Author Archives: Daniel Joseph Depaulo

Are Summer Babies More Likely to be Successful?


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I have always been curious about season of birth can affect a person later in life. The prospect that someone may have a disposition to be more successful or healthy as an adult based off when they were born is a fascinating idea to me. If something like this could be determined on the grounds of scientific evidence, then would a rational person plan a pregnancy around the most advantageous time of year in order to ensure success and or health for their child? It has always been my understanding that birth time of year was related most closely with age in school when it came to success later in life. Those who were older than their classmates would receive better grades, have an advantage in athletics, and be better prepared later in life. In America, for most schools, this would be fall birthdays as those students are usually the oldest in their class. Either way, this was an understanding I had with no scientific backing, but rather just something I thought to be true. In this entry I will be further examining the idea that season of birth could have an impact on someone later in life

A study recently came out in Heliyon that tracked birth month versus many other variables. This study, published October 12th, included 450,000 participants in the United Kingdom, and the results were very conclusive. What the study found was that children born in the summer months (June, July, and August) weighed more at birth, reached puberty later (for females), and had a taller adult height on average then those born in the winter. Not only this, the study found those born in the summer were more likely to continue education past age 16. In terms of analyzing this study, it can be a bit difficult at times. For example, they state that one mechanism by which babies born in the summer live to be taller and healthier is because of sunlight exposure during pregnancy. If a baby is born in the summer however, would that not mean that the mother saw less sun exposure during the winter months? Another part of this study that leaves me scratching my head are the four variables that are reported on. They handed out questionnaires to a very large sample of people, and took the four most conclusive correlations that lined up with their hypothesis. In this regard, the study appeared to suffer from the Texas sharpshooter problem, as they were just painting targets around their guesses and making them look like bull’s’ eyes. The study also states that the results are most likely affected by a third variable. The study reads:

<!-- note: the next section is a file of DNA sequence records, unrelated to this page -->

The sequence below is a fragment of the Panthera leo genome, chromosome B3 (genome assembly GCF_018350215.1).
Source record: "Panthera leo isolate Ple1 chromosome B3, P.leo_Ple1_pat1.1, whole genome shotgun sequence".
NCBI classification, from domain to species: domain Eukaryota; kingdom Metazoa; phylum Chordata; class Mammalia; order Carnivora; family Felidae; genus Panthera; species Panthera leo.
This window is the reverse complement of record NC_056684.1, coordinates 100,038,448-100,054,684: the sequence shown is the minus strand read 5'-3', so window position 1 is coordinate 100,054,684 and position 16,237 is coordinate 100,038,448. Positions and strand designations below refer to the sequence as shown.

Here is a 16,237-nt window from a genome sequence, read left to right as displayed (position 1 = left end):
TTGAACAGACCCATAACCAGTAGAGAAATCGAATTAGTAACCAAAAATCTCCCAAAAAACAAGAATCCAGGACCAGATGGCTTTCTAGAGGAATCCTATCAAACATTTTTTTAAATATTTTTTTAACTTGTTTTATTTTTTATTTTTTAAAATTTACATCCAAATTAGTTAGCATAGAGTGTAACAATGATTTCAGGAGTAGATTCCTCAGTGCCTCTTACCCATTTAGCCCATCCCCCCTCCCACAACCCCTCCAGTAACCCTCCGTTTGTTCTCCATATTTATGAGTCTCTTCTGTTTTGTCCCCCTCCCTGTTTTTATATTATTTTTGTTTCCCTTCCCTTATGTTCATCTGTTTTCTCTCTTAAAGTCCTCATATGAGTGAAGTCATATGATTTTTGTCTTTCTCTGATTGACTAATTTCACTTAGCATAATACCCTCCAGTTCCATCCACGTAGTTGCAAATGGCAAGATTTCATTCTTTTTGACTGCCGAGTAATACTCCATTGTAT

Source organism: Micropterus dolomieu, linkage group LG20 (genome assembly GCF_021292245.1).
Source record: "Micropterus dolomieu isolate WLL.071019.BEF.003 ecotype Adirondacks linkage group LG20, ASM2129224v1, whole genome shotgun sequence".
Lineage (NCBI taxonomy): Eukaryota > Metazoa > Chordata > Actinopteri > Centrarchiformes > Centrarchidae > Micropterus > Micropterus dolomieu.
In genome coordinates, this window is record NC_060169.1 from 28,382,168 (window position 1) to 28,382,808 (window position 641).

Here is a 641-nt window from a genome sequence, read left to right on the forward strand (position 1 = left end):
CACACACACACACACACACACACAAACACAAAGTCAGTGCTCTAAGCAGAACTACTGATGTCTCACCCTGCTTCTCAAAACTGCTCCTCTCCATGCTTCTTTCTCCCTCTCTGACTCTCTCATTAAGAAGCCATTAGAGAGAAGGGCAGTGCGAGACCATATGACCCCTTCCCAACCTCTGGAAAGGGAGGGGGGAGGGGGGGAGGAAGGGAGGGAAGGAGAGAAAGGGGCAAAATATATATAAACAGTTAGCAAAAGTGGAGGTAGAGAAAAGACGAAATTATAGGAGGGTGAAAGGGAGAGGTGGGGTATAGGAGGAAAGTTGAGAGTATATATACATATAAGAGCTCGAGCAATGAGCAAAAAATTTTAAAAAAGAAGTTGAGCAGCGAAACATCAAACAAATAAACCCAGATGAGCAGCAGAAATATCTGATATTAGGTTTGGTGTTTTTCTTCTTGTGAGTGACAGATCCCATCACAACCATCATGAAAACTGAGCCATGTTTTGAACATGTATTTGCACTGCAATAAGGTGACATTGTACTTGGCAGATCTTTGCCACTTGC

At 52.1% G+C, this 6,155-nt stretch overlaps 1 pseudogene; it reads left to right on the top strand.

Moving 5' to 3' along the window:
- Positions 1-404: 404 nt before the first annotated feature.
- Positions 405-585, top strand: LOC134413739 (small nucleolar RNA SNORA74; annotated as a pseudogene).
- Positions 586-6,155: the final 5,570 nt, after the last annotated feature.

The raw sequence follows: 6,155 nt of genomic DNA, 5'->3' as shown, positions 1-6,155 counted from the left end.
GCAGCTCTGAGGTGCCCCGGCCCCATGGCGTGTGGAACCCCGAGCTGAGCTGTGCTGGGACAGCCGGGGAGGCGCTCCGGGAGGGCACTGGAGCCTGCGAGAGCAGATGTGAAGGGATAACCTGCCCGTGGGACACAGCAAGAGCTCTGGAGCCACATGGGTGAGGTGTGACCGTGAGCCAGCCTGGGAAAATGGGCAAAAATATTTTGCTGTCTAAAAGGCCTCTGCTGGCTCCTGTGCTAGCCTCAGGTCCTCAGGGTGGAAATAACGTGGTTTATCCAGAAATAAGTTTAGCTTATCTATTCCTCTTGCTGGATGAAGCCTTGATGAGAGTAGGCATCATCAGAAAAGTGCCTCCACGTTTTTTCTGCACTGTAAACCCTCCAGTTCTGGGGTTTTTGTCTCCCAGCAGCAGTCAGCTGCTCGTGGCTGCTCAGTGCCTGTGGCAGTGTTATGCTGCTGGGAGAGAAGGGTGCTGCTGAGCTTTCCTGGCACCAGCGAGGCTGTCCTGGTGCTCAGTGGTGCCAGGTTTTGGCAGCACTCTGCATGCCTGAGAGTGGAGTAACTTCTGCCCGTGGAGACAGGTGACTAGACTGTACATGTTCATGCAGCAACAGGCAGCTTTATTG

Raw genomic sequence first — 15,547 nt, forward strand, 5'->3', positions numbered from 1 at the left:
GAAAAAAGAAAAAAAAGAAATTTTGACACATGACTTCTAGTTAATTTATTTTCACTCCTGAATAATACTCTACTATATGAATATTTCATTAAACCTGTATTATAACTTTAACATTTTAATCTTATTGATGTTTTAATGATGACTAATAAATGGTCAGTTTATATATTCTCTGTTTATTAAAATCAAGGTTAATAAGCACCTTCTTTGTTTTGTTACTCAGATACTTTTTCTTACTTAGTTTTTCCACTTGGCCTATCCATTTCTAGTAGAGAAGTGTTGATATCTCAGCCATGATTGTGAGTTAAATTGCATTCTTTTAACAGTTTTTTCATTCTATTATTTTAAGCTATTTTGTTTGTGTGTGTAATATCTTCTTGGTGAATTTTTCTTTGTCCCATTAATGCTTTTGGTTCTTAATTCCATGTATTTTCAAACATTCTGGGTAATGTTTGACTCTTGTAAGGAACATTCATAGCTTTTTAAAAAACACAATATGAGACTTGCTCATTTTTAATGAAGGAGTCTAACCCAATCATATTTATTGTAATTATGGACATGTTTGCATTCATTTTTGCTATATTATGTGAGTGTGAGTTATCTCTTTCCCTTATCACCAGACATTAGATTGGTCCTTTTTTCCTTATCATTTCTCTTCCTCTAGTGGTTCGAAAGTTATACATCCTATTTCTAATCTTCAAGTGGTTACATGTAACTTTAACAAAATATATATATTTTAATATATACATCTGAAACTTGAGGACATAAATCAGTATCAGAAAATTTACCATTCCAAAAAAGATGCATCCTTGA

Month of birth is highly likely to be randomised to confounding factors, and resulting associations are not subject to reverse causality. These associations therefore represent causal, rather than correlative, relationships with effect sizes similar to genetic determinants identified for these traits.”

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Those are topics frequently mentioned in class and is important to keep in mind when evaluating this study. Overall, the study is well conducted and they did manage to find a correlation, but just like any study that has a new finding, there has to be more studies done in order to determine that the results were not due to chance

One reason this study is more convincing is due to the fact that it is consistent with the findings of other studies. Many studies have found relationships between health and season of birth. For example this study that found summer babies are less likely to have schizophrenia. This study found summer babies are less likely to have bipolar disorder. This study showed summer babies are less likely to get melanoma. There are tons of studies like these, and what almost all of them find is that babies born in the summer are less likely to have health issues later in life. It may seem improbable at first, but with all of these studies pointing to summer babies being healthier, the idea is is worth some thought at the very least. So based off the studies we have seen, summer babies will be healthier, taller, and will stay in school longer. These are all traits we assign to someone who is perceived to be successful.

While there are many studies showing that summer babies are better off, not everyone is in agreement. There are a few studies out there that claim summer babies are actually at a disadvantage. This study in particular comes to the conclusion that those born in the fall and winter are more likely to score higher on tests than those born in the summer. This is not the only study to come to this conclusion either. There are many studies that reiterate similar messages, kids who are older then their classmates tend to do much better in school. This creates a very interesting problem, there are lots of studies saying kids born in fall do better in school, but now we have studies that say kids born in the summer stay in school longer. While at first it may seem like the studies directly conflict each other, it appears that they are actually measuring different things. The first school of thought, upon which many studies were done in the 2006 through 2011 time frame, state that kids born in the fall tend to excel as kids. The second school of thought, which many studies are being published on now, state that kids born in the fall excel as adults. For example one group of studies look at test scores as a kid while the other look at adult height. These are two very different variable to test for.